On September 1, the country’s most restrictive abortion restriction went into effect in Texas. SB8 not only bans abortion after six weeks, but also leaves enforcement up to private citizens. Abortion providers, along with anyone else deemed to have aided the person obtaining an abortion—including clinic staff and even rideshare drivers—can be sued in civil court by civilian vigilantes and face fines of $10,000 or more. Late last night, the Supreme Court declined to block the law in a 5-4 ruling, with Chief Justice Roberts joining justices in their dissent. With the law in effect, the vast majority of abortion services—up to 90 percent— are currently prohibited in Texas.

In response, The Century Foundation’s (TCF) health care experts released the following statements:

Dr. Jamila Taylor, TCF director of health care reform and senior fellow:

“This latest appalling attack on abortion access, and the Court’s decision not to intervene, is putting the health and lives of Texan women and birthing people at risk. We know that Black women and other people of color will bear the brunt of this unconstitutional law—a pattern we have seen too many times before. Abortion bans serve to exacerbate the inequities in health care access and outcomes that Black women in particular face due to structural racism, discrimination, and a legacy of reproductive oppression. SB8 is an escalation of the ongoing assault on women and pregnant persons’ bodily autonomy, and will have reverberating effects outside of Texas as other states follow suit. It has long been clear that Roe is not enough to guarantee access to abortion. SB8, however, demonstrates we may not even have that precedent to rely on. It is imperative that Congress pass the Women’s Health Protection Act to safeguard access to abortion and protect women and pregnant people from these politically-motivated attacks on their access to basic health care.”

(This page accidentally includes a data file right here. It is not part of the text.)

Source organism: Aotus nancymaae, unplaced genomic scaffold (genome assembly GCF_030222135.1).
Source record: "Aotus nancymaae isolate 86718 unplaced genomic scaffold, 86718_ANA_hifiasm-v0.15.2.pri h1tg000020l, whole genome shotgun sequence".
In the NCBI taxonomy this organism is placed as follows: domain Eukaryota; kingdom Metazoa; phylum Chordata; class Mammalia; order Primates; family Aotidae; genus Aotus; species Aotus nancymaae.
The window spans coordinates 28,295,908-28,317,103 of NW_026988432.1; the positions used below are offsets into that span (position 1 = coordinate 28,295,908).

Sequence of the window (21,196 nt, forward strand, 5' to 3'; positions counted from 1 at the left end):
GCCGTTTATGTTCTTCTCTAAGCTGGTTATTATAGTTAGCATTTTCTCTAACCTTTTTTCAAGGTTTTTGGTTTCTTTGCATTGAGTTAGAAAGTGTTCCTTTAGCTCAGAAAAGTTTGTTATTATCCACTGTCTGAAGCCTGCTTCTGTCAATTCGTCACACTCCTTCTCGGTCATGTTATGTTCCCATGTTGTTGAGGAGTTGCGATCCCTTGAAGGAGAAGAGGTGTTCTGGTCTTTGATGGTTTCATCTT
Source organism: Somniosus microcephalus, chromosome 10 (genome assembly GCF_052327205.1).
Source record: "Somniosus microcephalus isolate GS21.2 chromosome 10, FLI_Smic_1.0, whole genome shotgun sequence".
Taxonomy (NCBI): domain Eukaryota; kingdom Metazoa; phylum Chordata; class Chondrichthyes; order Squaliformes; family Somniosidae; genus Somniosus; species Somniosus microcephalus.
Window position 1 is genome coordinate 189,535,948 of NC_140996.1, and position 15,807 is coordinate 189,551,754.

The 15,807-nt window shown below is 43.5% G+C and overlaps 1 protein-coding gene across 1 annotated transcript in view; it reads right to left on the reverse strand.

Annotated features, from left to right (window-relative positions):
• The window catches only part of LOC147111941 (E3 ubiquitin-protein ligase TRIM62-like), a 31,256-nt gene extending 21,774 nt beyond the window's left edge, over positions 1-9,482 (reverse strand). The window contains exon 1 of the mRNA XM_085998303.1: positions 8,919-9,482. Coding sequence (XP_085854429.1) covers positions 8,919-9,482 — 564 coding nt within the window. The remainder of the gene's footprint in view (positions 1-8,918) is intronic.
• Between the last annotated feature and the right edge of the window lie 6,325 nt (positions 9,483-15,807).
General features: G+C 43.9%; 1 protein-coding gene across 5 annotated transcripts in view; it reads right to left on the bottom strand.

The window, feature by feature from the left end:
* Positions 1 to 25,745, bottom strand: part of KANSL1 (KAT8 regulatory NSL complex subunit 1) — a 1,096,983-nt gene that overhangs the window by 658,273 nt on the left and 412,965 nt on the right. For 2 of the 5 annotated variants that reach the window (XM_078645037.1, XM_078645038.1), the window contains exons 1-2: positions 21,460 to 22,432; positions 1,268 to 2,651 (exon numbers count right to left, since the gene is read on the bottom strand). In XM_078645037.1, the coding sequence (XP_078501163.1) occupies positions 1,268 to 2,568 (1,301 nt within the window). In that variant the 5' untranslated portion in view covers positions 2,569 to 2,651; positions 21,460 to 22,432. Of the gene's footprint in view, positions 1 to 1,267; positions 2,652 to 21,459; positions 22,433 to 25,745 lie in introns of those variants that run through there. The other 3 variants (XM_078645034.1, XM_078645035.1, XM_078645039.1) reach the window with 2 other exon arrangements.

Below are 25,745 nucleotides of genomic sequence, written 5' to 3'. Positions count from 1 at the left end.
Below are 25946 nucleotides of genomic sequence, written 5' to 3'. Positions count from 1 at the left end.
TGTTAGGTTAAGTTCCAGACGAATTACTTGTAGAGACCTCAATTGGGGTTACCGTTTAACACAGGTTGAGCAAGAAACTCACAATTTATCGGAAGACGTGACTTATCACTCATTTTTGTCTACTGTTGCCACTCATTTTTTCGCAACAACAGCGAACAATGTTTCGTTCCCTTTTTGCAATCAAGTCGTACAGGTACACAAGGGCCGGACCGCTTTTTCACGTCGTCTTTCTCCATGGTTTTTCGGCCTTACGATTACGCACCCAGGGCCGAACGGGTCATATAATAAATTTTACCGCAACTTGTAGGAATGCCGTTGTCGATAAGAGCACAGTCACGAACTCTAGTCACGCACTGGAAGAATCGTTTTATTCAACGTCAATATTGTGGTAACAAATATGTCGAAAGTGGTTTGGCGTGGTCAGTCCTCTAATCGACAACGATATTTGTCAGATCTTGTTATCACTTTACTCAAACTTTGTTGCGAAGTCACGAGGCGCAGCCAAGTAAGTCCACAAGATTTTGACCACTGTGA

Anna Bernstein, TCF health care policy fellow:

“This blatantly unconstitutional law, which the Supreme Court has allowed to remain in effect without so much as oral arguments, is already having a chilling effect in Texas. Like any abortion restriction, this law will fall hardest on people of color and those struggling to make ends meet who cannot afford to travel hundreds of miles out of state to receive care. Abortion is health care and should be available to every person, regardless of zip code. Now more than ever, we need Congress to pass the Women’s Health Protection Act (WHPA) to create a protected right to abortion. For many women and pregnant people, abortion access has long been a right in name only, as care has been made increasingly inaccessible by restrictive and medically unnecessary laws. Texas is the first state to take this extreme approach, but will not be the last. Congress and the Biden-Harris Administration must make their support of abortion access clear and pass WHPA.”

Read recent research and analysis from our health care team, including written testimony on the importance of the Women’s Health Protection Act, an explainer on how abortion remains an essential part of health care, and a commentary on why lifting abortion coverage restrictions is more necessary than ever during the pandemic.

header photo: Protesters hold up signs and cheer at a protest outside the Texas state capitol in Austin, Texas. source: Sergio Flores/Getty Images